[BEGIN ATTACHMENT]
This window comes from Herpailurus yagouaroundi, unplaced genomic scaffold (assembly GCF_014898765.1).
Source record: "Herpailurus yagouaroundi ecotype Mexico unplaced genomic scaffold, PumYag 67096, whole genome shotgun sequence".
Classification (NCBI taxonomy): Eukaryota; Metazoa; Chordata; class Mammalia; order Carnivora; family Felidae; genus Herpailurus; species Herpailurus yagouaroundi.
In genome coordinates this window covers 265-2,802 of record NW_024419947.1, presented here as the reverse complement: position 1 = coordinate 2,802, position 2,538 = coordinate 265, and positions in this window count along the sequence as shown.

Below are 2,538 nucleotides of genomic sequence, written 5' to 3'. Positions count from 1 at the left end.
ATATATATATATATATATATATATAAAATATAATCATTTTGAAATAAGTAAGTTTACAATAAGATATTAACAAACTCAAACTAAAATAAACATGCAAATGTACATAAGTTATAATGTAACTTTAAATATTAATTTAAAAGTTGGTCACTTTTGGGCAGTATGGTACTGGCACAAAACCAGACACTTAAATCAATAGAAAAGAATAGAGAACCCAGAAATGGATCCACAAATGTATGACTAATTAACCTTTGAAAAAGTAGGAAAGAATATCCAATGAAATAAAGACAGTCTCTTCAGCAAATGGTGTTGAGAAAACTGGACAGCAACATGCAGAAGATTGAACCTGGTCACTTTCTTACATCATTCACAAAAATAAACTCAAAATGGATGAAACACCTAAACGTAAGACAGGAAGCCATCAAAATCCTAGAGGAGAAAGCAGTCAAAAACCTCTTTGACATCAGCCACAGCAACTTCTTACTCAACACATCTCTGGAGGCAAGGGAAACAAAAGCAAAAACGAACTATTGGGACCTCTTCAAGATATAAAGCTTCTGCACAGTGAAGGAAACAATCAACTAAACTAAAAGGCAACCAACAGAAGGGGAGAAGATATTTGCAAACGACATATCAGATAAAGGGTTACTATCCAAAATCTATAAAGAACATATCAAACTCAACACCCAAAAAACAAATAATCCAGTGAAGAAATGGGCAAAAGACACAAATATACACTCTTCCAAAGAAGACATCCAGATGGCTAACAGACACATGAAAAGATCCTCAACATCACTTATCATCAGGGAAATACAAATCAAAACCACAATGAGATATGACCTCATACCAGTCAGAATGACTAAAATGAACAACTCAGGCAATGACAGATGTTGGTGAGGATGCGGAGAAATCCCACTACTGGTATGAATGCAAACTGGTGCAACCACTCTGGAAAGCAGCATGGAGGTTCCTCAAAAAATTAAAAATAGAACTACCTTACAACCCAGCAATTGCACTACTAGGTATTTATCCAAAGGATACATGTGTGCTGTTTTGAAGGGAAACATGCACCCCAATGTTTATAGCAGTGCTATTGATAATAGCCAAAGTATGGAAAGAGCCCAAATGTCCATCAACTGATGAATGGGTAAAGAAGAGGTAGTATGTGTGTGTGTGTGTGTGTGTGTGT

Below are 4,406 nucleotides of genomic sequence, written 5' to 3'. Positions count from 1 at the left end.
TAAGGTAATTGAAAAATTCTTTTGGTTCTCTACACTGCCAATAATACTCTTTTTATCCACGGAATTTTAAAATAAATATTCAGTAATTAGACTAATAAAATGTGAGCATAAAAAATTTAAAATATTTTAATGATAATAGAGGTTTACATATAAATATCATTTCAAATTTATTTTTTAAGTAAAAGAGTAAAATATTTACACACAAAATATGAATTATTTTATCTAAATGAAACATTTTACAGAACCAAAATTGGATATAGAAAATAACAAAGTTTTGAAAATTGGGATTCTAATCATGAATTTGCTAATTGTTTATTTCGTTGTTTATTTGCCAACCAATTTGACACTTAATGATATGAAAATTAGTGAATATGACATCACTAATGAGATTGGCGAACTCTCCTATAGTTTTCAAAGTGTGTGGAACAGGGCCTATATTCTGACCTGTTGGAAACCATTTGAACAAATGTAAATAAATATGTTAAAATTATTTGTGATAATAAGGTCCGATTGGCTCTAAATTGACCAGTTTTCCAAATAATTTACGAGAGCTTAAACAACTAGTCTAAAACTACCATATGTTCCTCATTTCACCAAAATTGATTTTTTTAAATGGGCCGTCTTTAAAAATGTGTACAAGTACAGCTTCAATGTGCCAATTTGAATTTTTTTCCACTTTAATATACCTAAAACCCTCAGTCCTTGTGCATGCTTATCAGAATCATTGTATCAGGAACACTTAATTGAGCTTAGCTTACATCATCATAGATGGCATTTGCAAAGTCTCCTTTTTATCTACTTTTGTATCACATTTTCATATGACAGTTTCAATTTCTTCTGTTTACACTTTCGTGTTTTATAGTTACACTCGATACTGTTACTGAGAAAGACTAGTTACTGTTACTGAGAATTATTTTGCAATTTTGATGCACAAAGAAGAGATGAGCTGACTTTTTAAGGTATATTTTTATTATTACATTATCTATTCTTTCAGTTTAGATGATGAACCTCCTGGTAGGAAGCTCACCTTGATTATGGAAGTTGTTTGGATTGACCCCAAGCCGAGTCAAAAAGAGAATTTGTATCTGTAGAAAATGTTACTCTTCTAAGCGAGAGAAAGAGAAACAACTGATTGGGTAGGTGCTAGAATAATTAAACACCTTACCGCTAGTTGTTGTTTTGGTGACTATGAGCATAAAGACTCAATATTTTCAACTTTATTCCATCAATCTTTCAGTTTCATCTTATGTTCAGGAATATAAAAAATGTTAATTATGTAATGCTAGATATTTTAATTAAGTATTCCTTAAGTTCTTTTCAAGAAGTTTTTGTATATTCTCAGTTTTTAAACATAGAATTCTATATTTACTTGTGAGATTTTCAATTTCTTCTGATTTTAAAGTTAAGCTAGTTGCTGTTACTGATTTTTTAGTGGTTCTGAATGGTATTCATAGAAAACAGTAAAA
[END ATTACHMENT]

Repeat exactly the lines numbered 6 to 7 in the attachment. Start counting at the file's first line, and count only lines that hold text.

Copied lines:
ATATATATATATATATATATATATAAAATATAATCATTTTGAAATAAGTAAGTTTACAATAAGATATTAACAAACTCAAACTAAAATAAACATGCAAATGTACATAAGTTATAATGTAACTTTAAATATTAATTTAAAAGTTGGTCACTTTTGGGCAGTATGGTACTGGCACAAAACCAGACACTTAAATCAATAGAAAAGAATAGAGAACCCAGAAATGGATCCACAAATGTATGACTAATTAACCTTTGAAAAAGTAGGAAAGAATATCCAATGAAATAAAGACAGTCTCTTCAGCAAATGGTGTTGAGAAAACTGGACAGCAACATGCAGAAGATTGAACCTGGTCACTTTCTTACATCATTCACAAAAATAAACTCAAAATGGATGAAACACCTAAACGTAAGACAGGAAGCCATCAAAATCCTAGAGGAGAAAGCAGTCAAAAACCTCTTTGACATCAGCCACAGCAACTTCTTACTCAACACATCTCTGGAGGCAAGGGAAACAAAAGCAAAAACGAACTATTGGGACCTCTTCAAGATATAAAGCTTCTGCACAGTGAAGGAAACAATCAACTAAACTAAAAGGCAACCAACAGAAGGGGAGAAGATATTTGCAAACGACATATCAGATAAAGGGTTACTATCCAAAATCTATAAAGAACATATCAAACTCAACACCCAAAAAACAAATAATCCAGTGAAGAAATGGGCAAAAGACACAAATATACACTCTTCCAAAGAAGACATCCAGATGGCTAACAGACACATGAAAAGATCCTCAACATCACTTATCATCAGGGAAATACAAATCAAAACCACAATGAGATATGACCTCATACCAGTCAGAATGACTAAAATGAACAACTCAGGCAATGACAGATGTTGGTGAGGATGCGGAGAAATCCCACTACTGGTATGAATGCAAACTGGTGCAACCACTCTGGAAAGCAGCATGGAGGTTCCTCAAAAAATTAAAAATAGAACTACCTTACAACCCAGCAATTGCACTACTAGGTATTTATCCAAAGGATACATGTGTGCTGTTTTGAAGGGAAACATGCACCCCAATGTTTATAGCAGTGCTATTGATAATAGCCAAAGTATGGAAAGAGCCCAAATGTCCATCAACTGATGAATGGGTAAAGAAGAGGTAGTATGTGTGTGTGTGTGTGTGTGTGTGT

Below are 4,406 nucleotides of genomic sequence, written 5' to 3'. Positions count from 1 at the left end.